Aviva Directory » Computers & Internet » Systems & Hardware » Cables & Connectors

The focus of this category is on computer cables and connectors, and may include informational sites as well as manufacturer sites, although retail sites should be listed in the appropriate Shopping & eCommerce category.

Many of the resources listed in this category are likely to be original equipment manufacturers (OEMs), as most computers and peripheral devices are packaged with the required cables and connectors, although they may not have been manufactured by the same company that manufactures the computer or peripheral device.

However, individuals who are putting together their own computer or setting up their computer systems may also have to purchase these products separately.

Please keep in mind that this category is for cables and connectors that are related to computers or computer ports, and not to electrical cables in general.

Appropriate cables and connectors may include those that are used by the computer system itself, or to any peripheral devices that connect to the computer, such as analog video connectors, digital display connectors, Ethernet cables, USB cables, HDMI cables, adaptors, and related products, such as cables connecting the computer to any peripheral device, such as a printer, monitor, or external disk drive. Those used within a computer to connect expansion cards and the like would also be appropriate here.

USB stands for Universal Serial Bus, and is a universal connection used to connect a wide range of peripherals using the same connection type. There are different types of USBs, such as USB 1.0, USB 2.0, and USB 3.0, the latter of which is color-coded in blue, while USB 2.0 ports are black. There are also Micro and Mini USB ports, which are smaller. USB-C is a newer standard that yields a data rate between 10-20 Gbps, which is much faster than the 4 Gbps expected from USB 3.0. The USB-C port is shaped differently than the others, and the plug is a double-sided connector, which can be plugged into a USB-C port either way up. Adapters are available to connect one type of USB port to another type of USB connector, as well as to non-USB port devices.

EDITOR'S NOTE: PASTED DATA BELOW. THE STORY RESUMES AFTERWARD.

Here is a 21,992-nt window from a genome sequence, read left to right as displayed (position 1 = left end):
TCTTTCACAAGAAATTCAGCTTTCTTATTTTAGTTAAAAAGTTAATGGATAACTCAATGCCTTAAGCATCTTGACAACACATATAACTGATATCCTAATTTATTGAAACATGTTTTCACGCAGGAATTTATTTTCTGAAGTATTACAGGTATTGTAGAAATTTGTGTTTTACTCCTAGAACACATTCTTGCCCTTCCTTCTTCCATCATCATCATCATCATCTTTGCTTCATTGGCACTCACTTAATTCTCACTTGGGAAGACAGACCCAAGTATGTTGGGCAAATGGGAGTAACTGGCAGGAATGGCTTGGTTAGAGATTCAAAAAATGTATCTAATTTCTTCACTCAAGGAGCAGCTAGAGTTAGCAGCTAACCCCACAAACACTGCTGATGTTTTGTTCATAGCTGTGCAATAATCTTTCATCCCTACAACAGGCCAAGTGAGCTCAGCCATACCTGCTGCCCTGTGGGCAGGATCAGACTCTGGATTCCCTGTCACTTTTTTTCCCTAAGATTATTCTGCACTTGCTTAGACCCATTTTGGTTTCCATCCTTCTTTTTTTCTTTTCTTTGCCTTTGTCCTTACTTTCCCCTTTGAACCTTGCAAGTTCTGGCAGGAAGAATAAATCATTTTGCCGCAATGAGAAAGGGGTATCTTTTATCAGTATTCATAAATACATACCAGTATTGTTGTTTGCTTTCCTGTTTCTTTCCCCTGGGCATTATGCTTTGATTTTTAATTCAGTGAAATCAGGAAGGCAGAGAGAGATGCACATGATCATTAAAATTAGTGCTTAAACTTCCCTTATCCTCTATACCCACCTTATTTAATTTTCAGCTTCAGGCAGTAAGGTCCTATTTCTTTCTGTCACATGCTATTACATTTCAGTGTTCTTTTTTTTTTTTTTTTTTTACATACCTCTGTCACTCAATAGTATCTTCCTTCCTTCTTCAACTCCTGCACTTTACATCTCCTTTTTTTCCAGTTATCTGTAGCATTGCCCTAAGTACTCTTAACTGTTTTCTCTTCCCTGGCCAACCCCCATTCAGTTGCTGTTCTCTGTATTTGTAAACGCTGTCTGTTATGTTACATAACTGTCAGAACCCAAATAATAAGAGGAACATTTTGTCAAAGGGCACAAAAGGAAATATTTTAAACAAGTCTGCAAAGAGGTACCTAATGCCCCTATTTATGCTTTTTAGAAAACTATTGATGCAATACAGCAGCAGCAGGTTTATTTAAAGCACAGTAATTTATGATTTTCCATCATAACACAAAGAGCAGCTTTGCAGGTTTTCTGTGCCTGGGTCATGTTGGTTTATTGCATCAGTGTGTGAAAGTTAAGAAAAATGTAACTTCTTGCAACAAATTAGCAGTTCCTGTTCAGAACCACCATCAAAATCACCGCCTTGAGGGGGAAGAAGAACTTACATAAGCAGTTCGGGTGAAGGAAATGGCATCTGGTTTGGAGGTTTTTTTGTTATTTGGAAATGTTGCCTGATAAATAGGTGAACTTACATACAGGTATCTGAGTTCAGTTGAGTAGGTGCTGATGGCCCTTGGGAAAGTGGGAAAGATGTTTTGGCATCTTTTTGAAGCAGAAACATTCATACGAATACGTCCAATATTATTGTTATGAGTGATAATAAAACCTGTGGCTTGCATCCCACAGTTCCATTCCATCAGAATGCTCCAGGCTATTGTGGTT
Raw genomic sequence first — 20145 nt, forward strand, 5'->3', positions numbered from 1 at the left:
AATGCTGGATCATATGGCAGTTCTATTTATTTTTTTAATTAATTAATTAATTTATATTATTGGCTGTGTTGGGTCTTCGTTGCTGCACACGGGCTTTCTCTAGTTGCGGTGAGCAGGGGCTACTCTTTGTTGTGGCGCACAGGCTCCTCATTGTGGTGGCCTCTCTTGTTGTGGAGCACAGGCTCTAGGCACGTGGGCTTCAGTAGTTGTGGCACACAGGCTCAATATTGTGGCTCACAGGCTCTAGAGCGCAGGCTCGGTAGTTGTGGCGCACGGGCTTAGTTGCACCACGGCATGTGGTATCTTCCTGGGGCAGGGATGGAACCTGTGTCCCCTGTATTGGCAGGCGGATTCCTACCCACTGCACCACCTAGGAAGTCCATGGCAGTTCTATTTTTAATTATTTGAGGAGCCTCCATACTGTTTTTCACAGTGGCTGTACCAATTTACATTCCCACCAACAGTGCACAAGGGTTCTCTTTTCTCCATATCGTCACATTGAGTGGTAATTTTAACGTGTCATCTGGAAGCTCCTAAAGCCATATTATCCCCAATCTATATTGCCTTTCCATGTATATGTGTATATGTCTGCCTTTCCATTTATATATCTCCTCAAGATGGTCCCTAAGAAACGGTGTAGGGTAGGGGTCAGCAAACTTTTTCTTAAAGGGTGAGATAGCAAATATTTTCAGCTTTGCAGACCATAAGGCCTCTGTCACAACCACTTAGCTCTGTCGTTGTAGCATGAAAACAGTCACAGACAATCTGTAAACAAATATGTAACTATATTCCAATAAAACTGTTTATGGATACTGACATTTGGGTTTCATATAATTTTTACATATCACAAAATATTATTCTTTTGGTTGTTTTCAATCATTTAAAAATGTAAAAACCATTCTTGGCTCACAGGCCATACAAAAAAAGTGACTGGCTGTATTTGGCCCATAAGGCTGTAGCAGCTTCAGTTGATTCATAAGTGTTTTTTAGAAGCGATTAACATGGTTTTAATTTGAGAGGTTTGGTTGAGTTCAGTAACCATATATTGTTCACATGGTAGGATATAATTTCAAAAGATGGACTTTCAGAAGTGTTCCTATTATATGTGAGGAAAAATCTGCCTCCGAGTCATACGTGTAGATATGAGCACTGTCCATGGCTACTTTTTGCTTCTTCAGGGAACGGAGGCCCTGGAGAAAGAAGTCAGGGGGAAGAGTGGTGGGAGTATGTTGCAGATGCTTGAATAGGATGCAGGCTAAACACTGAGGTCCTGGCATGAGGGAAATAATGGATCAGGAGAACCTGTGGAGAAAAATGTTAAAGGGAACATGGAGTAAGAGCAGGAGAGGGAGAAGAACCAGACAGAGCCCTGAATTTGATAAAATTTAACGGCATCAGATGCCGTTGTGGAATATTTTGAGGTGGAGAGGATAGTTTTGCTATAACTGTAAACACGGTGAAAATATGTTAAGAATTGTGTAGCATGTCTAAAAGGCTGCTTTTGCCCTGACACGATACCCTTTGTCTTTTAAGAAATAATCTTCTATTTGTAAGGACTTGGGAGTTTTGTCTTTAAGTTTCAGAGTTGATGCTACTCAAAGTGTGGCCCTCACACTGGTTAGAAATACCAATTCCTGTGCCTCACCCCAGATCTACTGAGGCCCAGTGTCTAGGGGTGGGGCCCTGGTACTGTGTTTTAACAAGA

Also known as RJ45, Ethernet cables are used to connect a desktop or laptop computer to a network or to an Internet modem or router.

Also known as IEEE-1394 or iLink, a Firewire is a standard connection type for several kinds of electronic devices, including video cameras, digital camcorders, and some printers, scanners, external hard drives, and other peripherals.

Thunderbolt cables are used to connect to Thunderbolt ports, which are used for peripherals that require fast data transfers, including Mac computers.

An External Serial Advanced Technology Attachment (eSata) is an external interface for SATA technologies, serving much the same purpose as Firewire and USB.

Monitors, computer screens, and projectors connect to computers using a wide variety of connectors, and several tablets and smaller computers have micro versions of these ports, including micro USB and micro HDMI.

A Digital Video Interface (DVI) is a video display interface used to connect a computer to a display device, such as an HD-ready television, computer monitor, or projector. There are several different DVI connectors.

High Definition Media Interface (HDMI) is a combined audio-video interface for carrying video and audio data from an HD device, such as a game console or computer, to a high-end computer monitor, video projector, of HD digital TV. They come in standard and micro versions, as well.

A Video Graphics Array (VGA) is a 15-pin connector found in many, mostly older, computers and laptops, and is used to connect the computer to a projector, monitor, or LCD TV.

Component video carries a video signal, but not audio, that has been split into three component channels (red, green, blue), and is used to connect DVD players to televisions. Composite video carries an analog standard-definition video signal that combines red, green, and blue channels, without audio, and may be required for older game consoles or analog video cameras.

Also known as audio jacks, headphone jacks, or jack plugs, eighth-inch phono jacks are used to connect speakers or headphones to a computer, laptop, tablet, or MP3 player, while quarter-inch phono jacks are used with professional audio equipment.

XLR connectors may be found in professional audio, video, and stage lighting equipment, and some home audio systems, televisions, and DVD players use RCA audio cables to connect to audio receivers, amplifiers, and speakers.

These are just a few of which may be found, depending on the type of computer system and the peripherals that might be connected to the computer, as well as the age of the device.

 

 

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